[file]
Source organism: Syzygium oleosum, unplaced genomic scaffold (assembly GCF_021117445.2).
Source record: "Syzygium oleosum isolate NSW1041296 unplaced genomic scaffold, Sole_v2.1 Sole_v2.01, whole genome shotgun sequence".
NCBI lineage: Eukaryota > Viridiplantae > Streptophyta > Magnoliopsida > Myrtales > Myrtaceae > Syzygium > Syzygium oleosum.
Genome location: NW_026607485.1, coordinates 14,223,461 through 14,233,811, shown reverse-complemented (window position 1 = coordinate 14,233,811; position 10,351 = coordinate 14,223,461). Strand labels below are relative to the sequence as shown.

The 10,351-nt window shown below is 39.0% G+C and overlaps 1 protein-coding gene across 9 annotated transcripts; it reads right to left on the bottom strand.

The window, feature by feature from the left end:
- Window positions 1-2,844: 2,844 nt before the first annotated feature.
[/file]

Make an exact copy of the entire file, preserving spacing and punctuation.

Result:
Source organism: Syzygium oleosum, unplaced genomic scaffold (assembly GCF_021117445.2).
Source record: "Syzygium oleosum isolate NSW1041296 unplaced genomic scaffold, Sole_v2.1 Sole_v2.01, whole genome shotgun sequence".
NCBI lineage: Eukaryota > Viridiplantae > Streptophyta > Magnoliopsida > Myrtales > Myrtaceae > Syzygium > Syzygium oleosum.
Genome location: NW_026607485.1, coordinates 14,223,461 through 14,233,811, shown reverse-complemented (window position 1 = coordinate 14,233,811; position 10,351 = coordinate 14,223,461). Strand labels below are relative to the sequence as shown.

The 10,351-nt window shown below is 39.0% G+C and overlaps 1 protein-coding gene across 9 annotated transcripts; it reads right to left on the bottom strand.

The window, feature by feature from the left end:
- Window positions 1-2,844: 2,844 nt before the first annotated feature.